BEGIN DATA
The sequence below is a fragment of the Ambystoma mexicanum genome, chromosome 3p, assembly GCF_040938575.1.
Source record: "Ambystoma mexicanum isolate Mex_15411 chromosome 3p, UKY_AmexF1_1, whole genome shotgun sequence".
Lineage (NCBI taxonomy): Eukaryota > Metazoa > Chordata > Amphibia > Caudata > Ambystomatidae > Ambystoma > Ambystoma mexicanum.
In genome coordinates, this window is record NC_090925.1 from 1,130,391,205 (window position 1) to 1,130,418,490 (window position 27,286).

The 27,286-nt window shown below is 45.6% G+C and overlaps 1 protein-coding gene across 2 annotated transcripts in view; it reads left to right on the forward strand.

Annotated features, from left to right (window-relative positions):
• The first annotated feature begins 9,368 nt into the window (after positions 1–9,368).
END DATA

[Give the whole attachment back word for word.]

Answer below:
The sequence below is a fragment of the Ambystoma mexicanum genome, chromosome 3p, assembly GCF_040938575.1.
Source record: "Ambystoma mexicanum isolate Mex_15411 chromosome 3p, UKY_AmexF1_1, whole genome shotgun sequence".
Lineage (NCBI taxonomy): Eukaryota > Metazoa > Chordata > Amphibia > Caudata > Ambystomatidae > Ambystoma > Ambystoma mexicanum.
In genome coordinates, this window is record NC_090925.1 from 1,130,391,205 (window position 1) to 1,130,418,490 (window position 27,286).

The 27,286-nt window shown below is 45.6% G+C and overlaps 1 protein-coding gene across 2 annotated transcripts in view; it reads left to right on the forward strand.

Annotated features, from left to right (window-relative positions):
• The first annotated feature begins 9,368 nt into the window (after positions 1–9,368).